Sunday, 21 April 2013

In the world in which we live in - a summary of David Crystal's plenary at IATEFL 2013

 
David Crystal
I have to admit that, despite my best intentions, I didn't manage to see much of this year's IATEFL conference in Liverpool live, but I'm certainly catching up now by watching the recordings.  There was one session I saw live, though - the opening plenary by David Crystal.  It felt great to 'be' there, even though I was sitting at my desk 6,000 miles away in Vietnam.  Before the plenary began, Eric Baber invited the audience in the hall to wave to all those of us following online, wherever we were in the world.  I'm sure I wasn't the only one to wave back!!  What follows is a summary of David's presentation.  I realise I am by no means the only one to do this, but I'm writing it anyway for my own PD and as a reference for anyone else who wasn't there on the day.

The full title of the session was:

In the world in which we live in - Beatles, blends and blogs 
 
Clearly, the inspiration for the first part of the title comes from a line in the Paul McCartney's hit, 'Live and Let Die', 'This ever-changing world in which we live in'.  There is a double preposition here which people don't notice when they listen to the song - it only becomes apparent when you see it written down.  Indeed, so many people noticed it when it was published in the pre-conference material that David was inundated with messages from people telling him about the 'mistake' in the title of his plenary!
 
So, what do we have here?  Well, it's a syntactical blend.  We're quite used to lexical blends (new words formed from two existing words), such as brunch, motel and heliport.  Indeed, such words usually find their way into dictionaries when they are accepted into common usage.  Syntactical blends, in contrast, don't find their way into grammar books.  No matter how widely they are used, they are still considered to be wrong.  Grammar books do not help language learners to understand the syntactic blends they will hear all the time in spoken English and even see written down.
 
Look at these examples:
  • I don't know to which hotel I'm going to.
  • From which country does a Lexus come from?
  • For which party will you vote for?

Syntactic blends happen when people are unsure which structure to use.  This often happens when there is a clash between formal and informal usage.  The old rule was always - Never end a sentence with a preposition.  This led to ludicrous and some tongue-in-cheek examples, such as Churchill's famous '...something up with which he would not put'!!  This rule has left a legacy that an end-placed preposition is wrong, but natural speech makes it sound better, especially if it's a monosyllabic preposition that naturally goes after a verb to make a phrasal verb. 
 
We are more likely to see these blends when there is a lot of distance between the two prepositions.  Blending, though, can take place between any two or more constructions.  They happen all the time in spoken English.  These blends even have a name - anacoluthon (plural - anacolutha) - meaning constructions lacking in grammatical accuracy.  They often happen when you start a sentence, change your mind about what you are going to say half way through, and finish in a different way.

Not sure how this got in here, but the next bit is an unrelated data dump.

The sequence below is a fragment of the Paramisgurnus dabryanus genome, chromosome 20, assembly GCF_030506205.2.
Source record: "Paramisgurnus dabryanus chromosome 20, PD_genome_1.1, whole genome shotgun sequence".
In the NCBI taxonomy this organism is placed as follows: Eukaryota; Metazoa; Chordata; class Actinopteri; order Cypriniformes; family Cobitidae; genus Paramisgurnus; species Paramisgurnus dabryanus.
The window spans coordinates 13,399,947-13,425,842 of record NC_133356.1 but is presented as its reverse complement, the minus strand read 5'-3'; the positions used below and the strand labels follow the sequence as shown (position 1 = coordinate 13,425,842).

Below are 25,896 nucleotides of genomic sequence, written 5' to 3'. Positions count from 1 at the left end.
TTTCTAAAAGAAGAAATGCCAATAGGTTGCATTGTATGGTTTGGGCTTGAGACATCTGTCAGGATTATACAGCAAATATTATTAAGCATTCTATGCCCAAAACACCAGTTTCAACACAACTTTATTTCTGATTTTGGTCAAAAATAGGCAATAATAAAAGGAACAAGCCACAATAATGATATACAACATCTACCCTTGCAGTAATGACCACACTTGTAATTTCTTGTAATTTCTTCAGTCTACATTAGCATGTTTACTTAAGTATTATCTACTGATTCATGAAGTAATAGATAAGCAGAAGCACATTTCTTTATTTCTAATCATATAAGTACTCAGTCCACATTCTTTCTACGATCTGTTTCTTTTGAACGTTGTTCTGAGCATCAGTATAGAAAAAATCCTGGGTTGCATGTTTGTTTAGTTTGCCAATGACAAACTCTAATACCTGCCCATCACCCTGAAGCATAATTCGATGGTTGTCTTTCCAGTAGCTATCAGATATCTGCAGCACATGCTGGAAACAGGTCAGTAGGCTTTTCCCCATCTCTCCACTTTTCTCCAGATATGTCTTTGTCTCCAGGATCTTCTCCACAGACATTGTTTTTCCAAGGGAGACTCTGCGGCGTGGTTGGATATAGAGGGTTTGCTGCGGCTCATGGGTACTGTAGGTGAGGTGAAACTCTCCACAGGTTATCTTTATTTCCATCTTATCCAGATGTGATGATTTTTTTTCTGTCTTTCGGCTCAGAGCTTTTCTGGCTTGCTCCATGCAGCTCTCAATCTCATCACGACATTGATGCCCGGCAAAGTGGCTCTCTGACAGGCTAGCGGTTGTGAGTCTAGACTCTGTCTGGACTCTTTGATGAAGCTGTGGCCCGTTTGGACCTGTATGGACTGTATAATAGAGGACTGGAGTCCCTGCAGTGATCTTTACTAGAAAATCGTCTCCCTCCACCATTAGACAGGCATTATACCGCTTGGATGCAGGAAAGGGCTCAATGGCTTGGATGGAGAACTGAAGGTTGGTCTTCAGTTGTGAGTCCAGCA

Until comparatively recently, blends rarely appeared in public writing because they were edited out.  Now, however, with the popularity of blogs, we are seeing them more and more.  When it comes to publishing blogs, there is little or no external editing.  The style might be spontaneous and conversational, but, because it is written down, the image is that it is formal and careful.  As blog writers, we could self-edit, but the evidence is that we rarely do.  Therefore, blends appear in blogs all the time.
 
Grammar helps us to psychologically process what's going on.  The number of chunks we can process is limited by our memory.  Therefore, if there are too many words between the noun and the verb phrase, errors are likely to occur.  Comprehension is governed by the distribution of weight throughout a sentence.  In English, we usually put the weight at the end of a sentence, after the main verb.  There is sometimes a little adverbial length before the main verb, but not much.  If too much information is put before the main verb, it's difficult to understand.  The longer the subject goes on, the more irritated the listener gets.
 
For native speakers and proficient users, blends occur when the grammar doesn't keep pace with the writer's thought.  So, it is obvious that learners' writing will often contain blends, especially if they are trying to use more complex structures.  Blends tend to be more common when there's pressure on the speaker or writer, homework deadlines or presentations in front of the class, for example. 
 
In our learners, blends should be seen as evidence of growth, not as errors.  As emotions rise, blends increase.  It's no good telling a student blends are wrong if they see them all the time on the internet.  As teachers, we need to be tolerant.  We shouldn't teach blends, but we need to know how to disentangle and explain them.
 
David's final thought - 'Don't condemn yourself if you use a blend - after all, it;'s the world in which we live in!'
 
 
You can find the pdf of David's slides here.



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